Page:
Europe is getting lots of renewable energy; the looming headache is how to transmit it
And the imbalance is likely to get much worse before it gets any better, he told a recent U.K. National Grid seminar on possible future energy scenario
The sun sets over power lines near Bonn, Germany. Europe’s poorly coordinated and underfinanced electric grid may soon be under severe strain from growing supplies of solar and wind power. Photo courtesy of Flickr.
Germany, already loading up with a total of around 60 gigawatts of wind and solar photovoltaic power capacity, suffers from an antiquated grid. It will be stretched to the breaking point if either solar or wind gets anywhere near capacity output, let alone both at the same time. A further 50 GW is expected to be installed in the next decade, but only 12 GW more of transmission capacity.
“Renewable energy is the real game-changer,” Dobbeni explained, noting that variations of Germany’s problem extend through the entire E.U. bloc. “But transmission capacity is lagging the huge development of variable generation.”
With existing and expected major expansion of wind power generation capacity in the north of the 27-nation European Union, solar photovoltaic power in the south and biomass and the potential of wave and tidal power east and west, he said, there would be unprecedented massive flows of renewable power to and from all points of the compass across the bloc.
He added that as early as 2020, about 25 percent of all power flows in the European Union could be from wind and solar PV alone.
Grid financing, political acceptance remain frontier issues
Although there has been some experience in point-to-point high-voltage direct-current (HVDC) transmission lines, with their far higher efficiency than the standard variety, the idea of creating a vast, pan-European network of them is still frontier territory.
Dobbeni said ENTSO-E calculated that over the next decade, about $134 billion would have to be spent on adding 50,000 kilometers of new transmission lines, including building HVDC corridors spanning north, south, east and west.
But while many people favor renewable power development — not least where they can make money from it through feed-in tariffs — there is no such warm reception for the expansion of overhead power line networks to actually make the electricity usable.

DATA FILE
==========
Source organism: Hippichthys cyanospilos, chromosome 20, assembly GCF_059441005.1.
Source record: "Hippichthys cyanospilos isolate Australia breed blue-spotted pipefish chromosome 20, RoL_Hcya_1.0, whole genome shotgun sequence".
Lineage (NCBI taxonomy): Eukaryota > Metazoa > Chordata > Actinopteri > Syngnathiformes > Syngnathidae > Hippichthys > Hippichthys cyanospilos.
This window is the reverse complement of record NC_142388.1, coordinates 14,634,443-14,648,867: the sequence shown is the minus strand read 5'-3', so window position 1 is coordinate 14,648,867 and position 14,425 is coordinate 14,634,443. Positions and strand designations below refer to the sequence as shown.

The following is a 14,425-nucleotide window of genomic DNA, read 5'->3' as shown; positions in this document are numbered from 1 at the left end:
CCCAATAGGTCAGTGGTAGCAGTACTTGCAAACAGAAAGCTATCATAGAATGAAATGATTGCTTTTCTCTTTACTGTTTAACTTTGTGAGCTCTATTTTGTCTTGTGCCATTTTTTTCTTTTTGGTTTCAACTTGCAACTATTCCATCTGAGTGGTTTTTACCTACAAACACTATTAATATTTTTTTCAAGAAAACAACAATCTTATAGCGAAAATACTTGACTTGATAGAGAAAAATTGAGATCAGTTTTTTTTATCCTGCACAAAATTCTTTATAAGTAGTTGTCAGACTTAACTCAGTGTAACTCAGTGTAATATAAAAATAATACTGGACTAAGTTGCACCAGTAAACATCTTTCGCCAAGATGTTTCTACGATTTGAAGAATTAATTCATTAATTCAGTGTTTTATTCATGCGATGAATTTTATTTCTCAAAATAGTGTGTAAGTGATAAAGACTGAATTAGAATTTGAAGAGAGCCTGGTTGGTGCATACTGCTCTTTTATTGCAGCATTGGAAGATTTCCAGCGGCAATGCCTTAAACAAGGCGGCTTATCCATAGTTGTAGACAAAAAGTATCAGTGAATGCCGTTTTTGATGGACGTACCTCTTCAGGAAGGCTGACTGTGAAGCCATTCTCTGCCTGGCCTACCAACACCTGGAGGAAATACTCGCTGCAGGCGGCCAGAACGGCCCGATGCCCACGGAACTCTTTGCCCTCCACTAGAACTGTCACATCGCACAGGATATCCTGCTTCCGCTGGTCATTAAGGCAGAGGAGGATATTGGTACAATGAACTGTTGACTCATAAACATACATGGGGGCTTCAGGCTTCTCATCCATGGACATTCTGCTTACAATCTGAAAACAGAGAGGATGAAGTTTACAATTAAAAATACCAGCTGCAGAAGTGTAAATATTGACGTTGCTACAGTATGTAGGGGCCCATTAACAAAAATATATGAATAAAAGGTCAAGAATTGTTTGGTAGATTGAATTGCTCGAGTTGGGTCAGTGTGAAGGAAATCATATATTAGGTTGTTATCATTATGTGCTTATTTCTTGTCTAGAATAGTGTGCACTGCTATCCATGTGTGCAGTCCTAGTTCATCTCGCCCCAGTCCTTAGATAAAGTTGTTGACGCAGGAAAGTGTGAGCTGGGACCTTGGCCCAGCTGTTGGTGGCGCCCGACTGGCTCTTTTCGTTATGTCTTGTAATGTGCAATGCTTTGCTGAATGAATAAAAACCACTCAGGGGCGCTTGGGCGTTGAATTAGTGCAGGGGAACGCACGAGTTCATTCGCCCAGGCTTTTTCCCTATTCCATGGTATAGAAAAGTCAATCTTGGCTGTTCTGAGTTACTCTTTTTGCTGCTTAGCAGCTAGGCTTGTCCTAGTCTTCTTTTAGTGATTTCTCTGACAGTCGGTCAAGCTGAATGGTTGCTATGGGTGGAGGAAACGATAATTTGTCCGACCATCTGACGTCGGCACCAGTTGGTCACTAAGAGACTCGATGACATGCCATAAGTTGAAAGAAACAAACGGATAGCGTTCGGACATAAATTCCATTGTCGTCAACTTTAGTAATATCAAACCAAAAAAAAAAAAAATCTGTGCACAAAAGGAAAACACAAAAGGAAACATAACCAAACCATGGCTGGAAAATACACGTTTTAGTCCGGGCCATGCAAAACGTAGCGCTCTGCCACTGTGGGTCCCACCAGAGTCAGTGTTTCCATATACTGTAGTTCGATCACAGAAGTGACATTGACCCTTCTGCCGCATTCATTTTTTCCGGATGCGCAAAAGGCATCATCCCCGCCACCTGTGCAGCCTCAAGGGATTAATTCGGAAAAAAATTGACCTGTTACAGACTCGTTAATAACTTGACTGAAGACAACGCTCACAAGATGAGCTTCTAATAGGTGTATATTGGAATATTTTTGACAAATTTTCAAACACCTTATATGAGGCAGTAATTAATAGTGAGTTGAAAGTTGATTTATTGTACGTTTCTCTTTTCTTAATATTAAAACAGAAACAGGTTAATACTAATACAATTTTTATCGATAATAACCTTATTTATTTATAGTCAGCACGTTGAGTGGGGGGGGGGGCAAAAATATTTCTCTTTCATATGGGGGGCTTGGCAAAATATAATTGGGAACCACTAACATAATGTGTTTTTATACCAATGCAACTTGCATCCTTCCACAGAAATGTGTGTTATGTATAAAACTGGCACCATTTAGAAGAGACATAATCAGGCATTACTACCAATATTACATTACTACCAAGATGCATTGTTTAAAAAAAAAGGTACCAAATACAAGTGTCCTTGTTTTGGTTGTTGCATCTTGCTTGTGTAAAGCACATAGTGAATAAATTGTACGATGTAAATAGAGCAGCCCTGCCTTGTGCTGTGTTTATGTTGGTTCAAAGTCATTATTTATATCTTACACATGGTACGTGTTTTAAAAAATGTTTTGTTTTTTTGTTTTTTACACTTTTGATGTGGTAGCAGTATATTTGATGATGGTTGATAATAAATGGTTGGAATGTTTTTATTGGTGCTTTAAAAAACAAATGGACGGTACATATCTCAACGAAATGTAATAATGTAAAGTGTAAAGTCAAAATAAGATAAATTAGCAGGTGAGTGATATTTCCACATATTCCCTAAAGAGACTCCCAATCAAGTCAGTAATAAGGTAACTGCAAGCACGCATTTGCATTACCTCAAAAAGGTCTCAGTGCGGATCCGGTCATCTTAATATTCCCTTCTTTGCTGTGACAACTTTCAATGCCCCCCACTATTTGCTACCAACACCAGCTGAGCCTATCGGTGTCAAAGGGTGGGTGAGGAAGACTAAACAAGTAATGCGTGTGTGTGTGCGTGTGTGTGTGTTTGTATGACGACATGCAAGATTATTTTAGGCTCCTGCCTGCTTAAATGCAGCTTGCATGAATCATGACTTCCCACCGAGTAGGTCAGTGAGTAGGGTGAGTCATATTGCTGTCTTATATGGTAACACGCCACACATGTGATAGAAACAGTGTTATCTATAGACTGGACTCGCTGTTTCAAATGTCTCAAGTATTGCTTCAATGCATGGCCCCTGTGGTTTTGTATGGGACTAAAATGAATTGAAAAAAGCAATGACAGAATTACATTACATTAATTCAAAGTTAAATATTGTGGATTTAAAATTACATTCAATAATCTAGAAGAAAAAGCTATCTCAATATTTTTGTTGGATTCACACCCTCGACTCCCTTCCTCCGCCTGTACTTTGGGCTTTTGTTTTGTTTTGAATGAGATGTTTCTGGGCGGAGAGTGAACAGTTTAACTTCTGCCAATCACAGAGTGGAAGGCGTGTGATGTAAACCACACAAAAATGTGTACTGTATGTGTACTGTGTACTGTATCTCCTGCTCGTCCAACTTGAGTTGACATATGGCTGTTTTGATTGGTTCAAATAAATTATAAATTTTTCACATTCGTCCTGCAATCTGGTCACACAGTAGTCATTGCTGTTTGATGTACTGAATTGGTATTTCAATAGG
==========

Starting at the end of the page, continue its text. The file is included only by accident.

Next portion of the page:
Burying cables is a possible option, but it also vastly increases the cost, not just because of the physical work involved, but also because of the cooling systems that are necessary to deal with the large amount of heat produced from the cables carrying the electricity.
Europe’s huge growth of domestic micro-generation devices that feed into the local grids at unpredictable times and in unpredictable volumes compounds the difficulty transmission system operators face, Dobbeni explained. They must manage these vast power flows and try to predict them down to an hourly basis in their struggle to balance supply and demand.
A key factor in supporting and enabling the smooth, albeit tardy, development of the grid system would be the creation of a highly liquid international electricity market to smooth out the hourly highs and lows of production and demand, he added.
But there was one fundamental problem facing the electricity grid owners and operators. While there were pan-European Union goals and targets for renewable energy, carbon reduction and electricity market development, by and large, the coordination of all this started and stopped in Brussels, Dobbeni said.
A ‘disconnect’ when it comes to coordination
“In ENTSO-E, we have learned since being set up in 1951 that if you interconnect your power systems, you have to cooperate. But this is not happening at a country level,” Dobbeni said. “Today, there is not a single country in Europe that is discussing with its neighbors whether what it is putting on the table is compatible. We have the risk of having 27 different capacity mechanisms.”
Power systems have to be designed, built and operated in a coordinated manner, and this is simply not happening, Dobbeni said. “There is a disconnect between what is agreed in Brussels and what then happens nationally,” he said.
By 2020, under its renewable energy strategy, the European Union is obliged to get 20 percent of its final power consumption from renewables, with that total broken down into individual national targets. This means that current energy laws and policies, while having been dictated from Brussels, tend to be heavily nationally focused.
Energy experts say this is because policymakers have a very difficult balance to achieve in first agreeing and then implementing E.U. decisions.
They have to prove that their economic projections come close to eventual needs while demonstrating how an upgraded grid would benefit both European and national consumers because the cost and benefit sharing of assets is quite complicated. It is not always obvious who should bear the cost and who should get the benefit
But it is not just generation and transmission of low-carbon power that has to be coordinated. In order to reduce demand, behavior change must either be forced or encouraged through higher prices, more efficient appliances and better public awareness of the costs and benefits of new energy options, Dobbeni said.
But although some E.U. countries are going flat-out to develop or improve electricity demand management through the wholesale rollout of smart meters in homes and factories, others haven’t begun to do anything. “We urgently need more demand-side management,” Dobbeni concluded.